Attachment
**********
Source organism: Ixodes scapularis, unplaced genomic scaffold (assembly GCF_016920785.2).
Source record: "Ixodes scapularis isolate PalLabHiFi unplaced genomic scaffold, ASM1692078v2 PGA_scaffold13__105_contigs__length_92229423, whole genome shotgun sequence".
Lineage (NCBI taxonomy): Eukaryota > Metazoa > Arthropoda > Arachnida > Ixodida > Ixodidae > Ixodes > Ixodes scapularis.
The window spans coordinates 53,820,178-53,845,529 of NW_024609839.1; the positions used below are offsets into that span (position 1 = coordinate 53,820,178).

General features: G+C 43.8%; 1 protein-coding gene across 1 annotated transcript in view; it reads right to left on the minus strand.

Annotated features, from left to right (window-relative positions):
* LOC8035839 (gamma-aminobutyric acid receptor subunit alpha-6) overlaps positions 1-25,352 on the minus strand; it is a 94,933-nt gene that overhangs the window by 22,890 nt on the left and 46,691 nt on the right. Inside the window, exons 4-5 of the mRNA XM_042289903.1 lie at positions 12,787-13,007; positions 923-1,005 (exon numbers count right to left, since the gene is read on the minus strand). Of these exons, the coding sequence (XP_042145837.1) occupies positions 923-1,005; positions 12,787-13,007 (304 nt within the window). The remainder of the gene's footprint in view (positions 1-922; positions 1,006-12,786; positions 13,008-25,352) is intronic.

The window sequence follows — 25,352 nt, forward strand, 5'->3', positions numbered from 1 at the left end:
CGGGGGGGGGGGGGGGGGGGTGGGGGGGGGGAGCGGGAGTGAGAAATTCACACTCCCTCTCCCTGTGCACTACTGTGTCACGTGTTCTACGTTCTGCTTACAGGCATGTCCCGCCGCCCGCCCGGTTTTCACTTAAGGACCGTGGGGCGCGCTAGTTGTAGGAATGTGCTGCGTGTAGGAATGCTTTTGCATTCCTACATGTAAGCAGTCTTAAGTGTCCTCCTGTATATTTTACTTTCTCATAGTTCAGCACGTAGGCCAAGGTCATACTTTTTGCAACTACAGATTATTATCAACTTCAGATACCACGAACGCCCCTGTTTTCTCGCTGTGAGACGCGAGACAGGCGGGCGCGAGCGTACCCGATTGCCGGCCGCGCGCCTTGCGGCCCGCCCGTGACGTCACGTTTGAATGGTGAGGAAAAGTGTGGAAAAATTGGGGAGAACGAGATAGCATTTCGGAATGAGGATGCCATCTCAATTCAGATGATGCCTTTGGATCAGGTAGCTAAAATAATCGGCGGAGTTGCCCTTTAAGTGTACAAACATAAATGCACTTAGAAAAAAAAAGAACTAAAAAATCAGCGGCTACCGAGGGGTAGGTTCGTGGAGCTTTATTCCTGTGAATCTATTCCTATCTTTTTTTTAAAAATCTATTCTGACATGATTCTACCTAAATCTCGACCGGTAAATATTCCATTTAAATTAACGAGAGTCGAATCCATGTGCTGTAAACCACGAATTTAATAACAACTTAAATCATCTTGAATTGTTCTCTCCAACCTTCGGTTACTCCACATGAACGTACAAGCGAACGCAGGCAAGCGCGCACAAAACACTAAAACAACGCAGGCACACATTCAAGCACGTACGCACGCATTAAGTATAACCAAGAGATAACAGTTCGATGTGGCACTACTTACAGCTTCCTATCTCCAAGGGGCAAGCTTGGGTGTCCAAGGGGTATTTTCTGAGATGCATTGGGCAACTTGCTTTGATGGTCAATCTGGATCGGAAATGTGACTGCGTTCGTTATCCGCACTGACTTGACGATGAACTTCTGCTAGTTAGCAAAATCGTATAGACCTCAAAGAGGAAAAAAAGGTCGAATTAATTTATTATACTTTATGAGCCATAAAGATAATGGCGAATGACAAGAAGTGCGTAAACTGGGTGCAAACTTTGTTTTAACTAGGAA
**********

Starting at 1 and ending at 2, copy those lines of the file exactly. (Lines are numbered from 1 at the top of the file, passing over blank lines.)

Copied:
Source organism: Ixodes scapularis, unplaced genomic scaffold (assembly GCF_016920785.2).
Source record: "Ixodes scapularis isolate PalLabHiFi unplaced genomic scaffold, ASM1692078v2 PGA_scaffold13__105_contigs__length_92229423, whole genome shotgun sequence".